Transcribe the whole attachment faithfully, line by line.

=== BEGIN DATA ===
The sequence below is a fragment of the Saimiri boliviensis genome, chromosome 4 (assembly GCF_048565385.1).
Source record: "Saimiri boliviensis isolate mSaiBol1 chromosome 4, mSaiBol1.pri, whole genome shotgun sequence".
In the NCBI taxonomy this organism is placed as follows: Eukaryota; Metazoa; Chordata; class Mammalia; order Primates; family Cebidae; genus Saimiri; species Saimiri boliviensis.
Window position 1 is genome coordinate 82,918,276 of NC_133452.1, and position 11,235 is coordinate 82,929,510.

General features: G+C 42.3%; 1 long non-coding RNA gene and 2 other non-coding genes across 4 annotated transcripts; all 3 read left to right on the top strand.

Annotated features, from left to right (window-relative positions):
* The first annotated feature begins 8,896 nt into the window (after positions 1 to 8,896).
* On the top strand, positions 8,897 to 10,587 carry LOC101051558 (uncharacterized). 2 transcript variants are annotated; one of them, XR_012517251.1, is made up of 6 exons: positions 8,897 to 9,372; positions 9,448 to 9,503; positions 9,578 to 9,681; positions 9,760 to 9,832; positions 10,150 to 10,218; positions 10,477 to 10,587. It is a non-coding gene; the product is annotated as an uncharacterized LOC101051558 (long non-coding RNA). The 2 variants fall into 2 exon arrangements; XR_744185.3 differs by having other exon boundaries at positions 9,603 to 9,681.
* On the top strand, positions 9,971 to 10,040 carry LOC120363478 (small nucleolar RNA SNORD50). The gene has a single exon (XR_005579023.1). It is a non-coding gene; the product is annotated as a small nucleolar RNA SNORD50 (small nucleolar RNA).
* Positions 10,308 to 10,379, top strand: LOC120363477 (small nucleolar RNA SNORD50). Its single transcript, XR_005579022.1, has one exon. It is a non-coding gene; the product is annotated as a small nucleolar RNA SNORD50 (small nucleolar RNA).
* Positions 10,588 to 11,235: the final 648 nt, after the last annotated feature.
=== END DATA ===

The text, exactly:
The sequence below is a fragment of the Saimiri boliviensis genome, chromosome 4 (assembly GCF_048565385.1).
Source record: "Saimiri boliviensis isolate mSaiBol1 chromosome 4, mSaiBol1.pri, whole genome shotgun sequence".
In the NCBI taxonomy this organism is placed as follows: Eukaryota; Metazoa; Chordata; class Mammalia; order Primates; family Cebidae; genus Saimiri; species Saimiri boliviensis.
Window position 1 is genome coordinate 82,918,276 of NC_133452.1, and position 11,235 is coordinate 82,929,510.

General features: G+C 42.3%; 1 long non-coding RNA gene and 2 other non-coding genes across 4 annotated transcripts; all 3 read left to right on the top strand.

Annotated features, from left to right (window-relative positions):
* The first annotated feature begins 8,896 nt into the window (after positions 1 to 8,896).
* On the top strand, positions 8,897 to 10,587 carry LOC101051558 (uncharacterized). 2 transcript variants are annotated; one of them, XR_012517251.1, is made up of 6 exons: positions 8,897 to 9,372; positions 9,448 to 9,503; positions 9,578 to 9,681; positions 9,760 to 9,832; positions 10,150 to 10,218; positions 10,477 to 10,587. It is a non-coding gene; the product is annotated as an uncharacterized LOC101051558 (long non-coding RNA). The 2 variants fall into 2 exon arrangements; XR_744185.3 differs by having other exon boundaries at positions 9,603 to 9,681.
* On the top strand, positions 9,971 to 10,040 carry LOC120363478 (small nucleolar RNA SNORD50). The gene has a single exon (XR_005579023.1). It is a non-coding gene; the product is annotated as a small nucleolar RNA SNORD50 (small nucleolar RNA).
* Positions 10,308 to 10,379, top strand: LOC120363477 (small nucleolar RNA SNORD50). Its single transcript, XR_005579022.1, has one exon. It is a non-coding gene; the product is annotated as a small nucleolar RNA SNORD50 (small nucleolar RNA).
* Positions 10,588 to 11,235: the final 648 nt, after the last annotated feature.